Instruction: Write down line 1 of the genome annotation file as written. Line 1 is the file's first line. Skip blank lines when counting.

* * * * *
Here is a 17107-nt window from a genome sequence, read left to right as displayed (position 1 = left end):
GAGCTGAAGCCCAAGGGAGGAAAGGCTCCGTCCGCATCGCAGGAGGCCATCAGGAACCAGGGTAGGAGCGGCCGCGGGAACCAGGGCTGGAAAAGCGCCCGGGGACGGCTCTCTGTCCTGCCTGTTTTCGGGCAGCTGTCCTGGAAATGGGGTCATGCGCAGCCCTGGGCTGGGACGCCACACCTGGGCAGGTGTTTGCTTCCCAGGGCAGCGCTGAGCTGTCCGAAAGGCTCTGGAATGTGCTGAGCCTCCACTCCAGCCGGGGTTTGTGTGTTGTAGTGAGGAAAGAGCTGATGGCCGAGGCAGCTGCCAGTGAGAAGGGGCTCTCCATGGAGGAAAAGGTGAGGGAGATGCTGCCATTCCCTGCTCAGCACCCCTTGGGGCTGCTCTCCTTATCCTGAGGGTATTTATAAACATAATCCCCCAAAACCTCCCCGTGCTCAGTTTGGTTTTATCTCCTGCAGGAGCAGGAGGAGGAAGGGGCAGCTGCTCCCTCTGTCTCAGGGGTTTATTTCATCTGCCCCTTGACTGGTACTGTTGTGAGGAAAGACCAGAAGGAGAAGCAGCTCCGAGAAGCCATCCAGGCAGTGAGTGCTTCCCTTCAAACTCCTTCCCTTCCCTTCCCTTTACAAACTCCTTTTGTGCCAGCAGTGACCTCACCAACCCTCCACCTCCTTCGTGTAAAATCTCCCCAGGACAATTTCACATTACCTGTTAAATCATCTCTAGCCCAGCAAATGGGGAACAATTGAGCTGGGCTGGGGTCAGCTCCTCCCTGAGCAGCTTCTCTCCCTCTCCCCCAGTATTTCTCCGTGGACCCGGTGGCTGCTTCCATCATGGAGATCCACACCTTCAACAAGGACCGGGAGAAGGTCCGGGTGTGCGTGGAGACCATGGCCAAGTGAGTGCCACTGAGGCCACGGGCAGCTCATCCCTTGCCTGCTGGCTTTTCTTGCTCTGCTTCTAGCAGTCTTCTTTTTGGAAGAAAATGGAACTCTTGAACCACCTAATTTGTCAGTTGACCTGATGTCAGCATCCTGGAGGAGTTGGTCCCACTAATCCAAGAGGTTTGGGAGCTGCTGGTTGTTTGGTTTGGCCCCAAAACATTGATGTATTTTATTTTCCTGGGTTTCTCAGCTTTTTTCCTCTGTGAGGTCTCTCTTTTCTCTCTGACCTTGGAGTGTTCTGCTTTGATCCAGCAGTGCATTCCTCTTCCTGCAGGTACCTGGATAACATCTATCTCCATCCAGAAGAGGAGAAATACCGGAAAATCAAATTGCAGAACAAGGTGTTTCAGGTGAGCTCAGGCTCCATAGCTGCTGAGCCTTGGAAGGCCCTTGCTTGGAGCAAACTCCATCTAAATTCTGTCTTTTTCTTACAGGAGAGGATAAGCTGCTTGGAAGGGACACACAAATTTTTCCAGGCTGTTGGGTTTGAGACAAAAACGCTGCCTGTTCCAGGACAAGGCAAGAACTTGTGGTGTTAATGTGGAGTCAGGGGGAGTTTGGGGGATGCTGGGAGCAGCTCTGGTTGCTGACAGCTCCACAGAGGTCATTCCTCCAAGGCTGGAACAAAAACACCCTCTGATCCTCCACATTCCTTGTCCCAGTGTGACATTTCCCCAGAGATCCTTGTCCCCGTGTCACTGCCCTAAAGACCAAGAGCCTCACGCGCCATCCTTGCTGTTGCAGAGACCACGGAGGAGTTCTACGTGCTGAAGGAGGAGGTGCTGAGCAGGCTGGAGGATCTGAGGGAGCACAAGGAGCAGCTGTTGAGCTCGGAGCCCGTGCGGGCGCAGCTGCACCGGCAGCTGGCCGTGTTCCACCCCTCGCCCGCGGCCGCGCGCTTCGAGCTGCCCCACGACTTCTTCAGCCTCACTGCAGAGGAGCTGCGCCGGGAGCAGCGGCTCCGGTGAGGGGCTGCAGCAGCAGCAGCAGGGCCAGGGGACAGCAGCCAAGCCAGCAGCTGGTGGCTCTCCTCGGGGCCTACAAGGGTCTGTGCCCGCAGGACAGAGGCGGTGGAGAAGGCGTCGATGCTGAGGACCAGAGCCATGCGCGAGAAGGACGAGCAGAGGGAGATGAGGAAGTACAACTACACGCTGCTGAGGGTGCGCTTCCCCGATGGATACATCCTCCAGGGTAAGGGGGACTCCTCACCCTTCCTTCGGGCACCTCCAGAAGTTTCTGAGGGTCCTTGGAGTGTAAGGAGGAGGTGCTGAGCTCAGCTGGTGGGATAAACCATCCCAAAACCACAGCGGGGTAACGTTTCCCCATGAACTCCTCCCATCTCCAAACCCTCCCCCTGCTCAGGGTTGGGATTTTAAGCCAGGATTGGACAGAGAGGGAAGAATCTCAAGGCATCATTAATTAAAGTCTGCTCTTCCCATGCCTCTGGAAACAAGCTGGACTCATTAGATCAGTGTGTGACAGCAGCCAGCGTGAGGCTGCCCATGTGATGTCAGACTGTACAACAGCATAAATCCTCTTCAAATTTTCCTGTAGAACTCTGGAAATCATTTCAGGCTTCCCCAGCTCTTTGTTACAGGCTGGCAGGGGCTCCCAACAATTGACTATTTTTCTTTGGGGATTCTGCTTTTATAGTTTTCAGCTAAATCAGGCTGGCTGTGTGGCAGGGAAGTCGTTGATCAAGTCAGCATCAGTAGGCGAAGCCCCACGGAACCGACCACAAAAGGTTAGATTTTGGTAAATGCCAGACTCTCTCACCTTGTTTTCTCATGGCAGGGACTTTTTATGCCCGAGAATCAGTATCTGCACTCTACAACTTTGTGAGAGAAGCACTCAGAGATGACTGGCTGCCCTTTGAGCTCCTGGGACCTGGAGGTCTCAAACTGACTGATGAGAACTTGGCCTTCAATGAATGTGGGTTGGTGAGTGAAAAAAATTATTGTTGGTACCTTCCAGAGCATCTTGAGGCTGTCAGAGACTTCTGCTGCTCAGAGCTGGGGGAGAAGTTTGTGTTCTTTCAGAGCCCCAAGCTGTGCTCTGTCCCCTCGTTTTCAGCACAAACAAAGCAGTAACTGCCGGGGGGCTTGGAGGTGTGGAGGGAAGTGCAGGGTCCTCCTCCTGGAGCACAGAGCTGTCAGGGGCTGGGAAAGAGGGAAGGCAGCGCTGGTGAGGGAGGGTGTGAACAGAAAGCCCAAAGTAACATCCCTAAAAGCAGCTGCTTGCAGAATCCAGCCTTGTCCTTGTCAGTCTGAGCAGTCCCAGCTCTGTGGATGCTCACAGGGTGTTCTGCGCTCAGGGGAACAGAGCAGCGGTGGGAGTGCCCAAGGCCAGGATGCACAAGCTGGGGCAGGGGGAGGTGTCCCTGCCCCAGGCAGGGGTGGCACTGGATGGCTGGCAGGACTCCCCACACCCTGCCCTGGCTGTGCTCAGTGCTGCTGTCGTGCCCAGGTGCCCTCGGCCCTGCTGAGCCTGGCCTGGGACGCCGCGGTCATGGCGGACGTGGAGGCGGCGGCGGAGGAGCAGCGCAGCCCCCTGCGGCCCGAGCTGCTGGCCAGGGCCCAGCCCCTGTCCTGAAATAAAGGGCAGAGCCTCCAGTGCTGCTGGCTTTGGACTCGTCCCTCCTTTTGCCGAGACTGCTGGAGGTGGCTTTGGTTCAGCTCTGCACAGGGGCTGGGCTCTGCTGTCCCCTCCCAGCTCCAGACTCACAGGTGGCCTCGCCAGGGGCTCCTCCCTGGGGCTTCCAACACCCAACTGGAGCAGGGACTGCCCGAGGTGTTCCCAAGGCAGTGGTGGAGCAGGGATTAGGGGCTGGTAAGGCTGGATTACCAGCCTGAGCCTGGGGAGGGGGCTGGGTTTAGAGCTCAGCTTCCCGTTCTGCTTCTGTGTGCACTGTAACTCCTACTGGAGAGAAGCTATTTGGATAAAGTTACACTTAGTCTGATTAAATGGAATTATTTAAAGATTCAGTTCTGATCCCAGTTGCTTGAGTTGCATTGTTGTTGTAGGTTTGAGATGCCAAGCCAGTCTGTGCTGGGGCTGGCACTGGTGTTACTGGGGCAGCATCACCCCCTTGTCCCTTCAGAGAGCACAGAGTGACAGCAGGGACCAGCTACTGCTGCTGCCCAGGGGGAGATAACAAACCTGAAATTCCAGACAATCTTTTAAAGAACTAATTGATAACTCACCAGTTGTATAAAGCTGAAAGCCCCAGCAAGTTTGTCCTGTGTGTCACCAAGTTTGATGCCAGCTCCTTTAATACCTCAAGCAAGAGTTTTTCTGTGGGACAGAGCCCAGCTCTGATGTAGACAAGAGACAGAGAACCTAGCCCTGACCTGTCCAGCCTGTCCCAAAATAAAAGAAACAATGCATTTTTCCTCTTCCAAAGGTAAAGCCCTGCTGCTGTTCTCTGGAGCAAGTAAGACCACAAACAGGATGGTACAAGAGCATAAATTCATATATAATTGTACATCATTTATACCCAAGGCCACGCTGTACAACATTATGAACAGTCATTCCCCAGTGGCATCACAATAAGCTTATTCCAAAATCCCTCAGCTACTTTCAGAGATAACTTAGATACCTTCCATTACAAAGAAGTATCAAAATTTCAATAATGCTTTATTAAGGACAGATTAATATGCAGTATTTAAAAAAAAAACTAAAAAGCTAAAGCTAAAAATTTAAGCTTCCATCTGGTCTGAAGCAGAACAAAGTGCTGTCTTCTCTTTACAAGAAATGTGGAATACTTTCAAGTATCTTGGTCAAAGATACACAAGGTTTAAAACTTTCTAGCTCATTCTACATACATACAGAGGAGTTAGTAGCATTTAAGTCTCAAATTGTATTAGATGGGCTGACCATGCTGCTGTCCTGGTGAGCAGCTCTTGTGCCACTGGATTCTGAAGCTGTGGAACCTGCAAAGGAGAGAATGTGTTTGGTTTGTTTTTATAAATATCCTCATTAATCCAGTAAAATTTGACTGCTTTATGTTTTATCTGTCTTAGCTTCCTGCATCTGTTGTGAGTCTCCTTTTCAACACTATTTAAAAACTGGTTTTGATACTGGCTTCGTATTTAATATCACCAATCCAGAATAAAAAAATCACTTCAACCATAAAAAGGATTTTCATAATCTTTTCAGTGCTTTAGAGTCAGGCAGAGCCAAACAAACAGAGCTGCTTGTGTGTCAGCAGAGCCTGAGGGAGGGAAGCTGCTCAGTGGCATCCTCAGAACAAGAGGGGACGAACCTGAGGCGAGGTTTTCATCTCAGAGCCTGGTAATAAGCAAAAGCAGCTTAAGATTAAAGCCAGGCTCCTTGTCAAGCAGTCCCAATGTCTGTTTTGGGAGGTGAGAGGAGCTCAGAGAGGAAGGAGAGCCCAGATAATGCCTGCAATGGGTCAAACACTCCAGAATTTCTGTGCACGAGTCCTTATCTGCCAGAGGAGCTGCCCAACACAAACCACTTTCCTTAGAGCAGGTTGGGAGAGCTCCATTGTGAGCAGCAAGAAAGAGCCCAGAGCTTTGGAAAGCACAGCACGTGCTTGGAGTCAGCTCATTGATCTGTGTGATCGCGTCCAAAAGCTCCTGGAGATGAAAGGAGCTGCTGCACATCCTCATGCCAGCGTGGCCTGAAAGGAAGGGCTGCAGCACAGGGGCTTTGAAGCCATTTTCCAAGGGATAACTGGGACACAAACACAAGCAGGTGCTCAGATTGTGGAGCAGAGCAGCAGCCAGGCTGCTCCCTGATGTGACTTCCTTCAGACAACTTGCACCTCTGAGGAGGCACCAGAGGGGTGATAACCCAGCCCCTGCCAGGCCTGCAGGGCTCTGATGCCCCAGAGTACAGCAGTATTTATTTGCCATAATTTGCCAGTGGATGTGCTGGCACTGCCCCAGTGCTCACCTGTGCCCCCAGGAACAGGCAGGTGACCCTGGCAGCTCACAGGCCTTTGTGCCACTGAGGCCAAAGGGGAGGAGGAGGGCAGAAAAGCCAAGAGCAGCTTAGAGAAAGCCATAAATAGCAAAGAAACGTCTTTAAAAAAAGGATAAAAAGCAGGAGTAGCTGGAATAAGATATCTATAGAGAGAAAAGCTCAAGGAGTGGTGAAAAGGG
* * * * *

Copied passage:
Here is a 17107-nt window from a genome sequence, read left to right as displayed (position 1 = left end):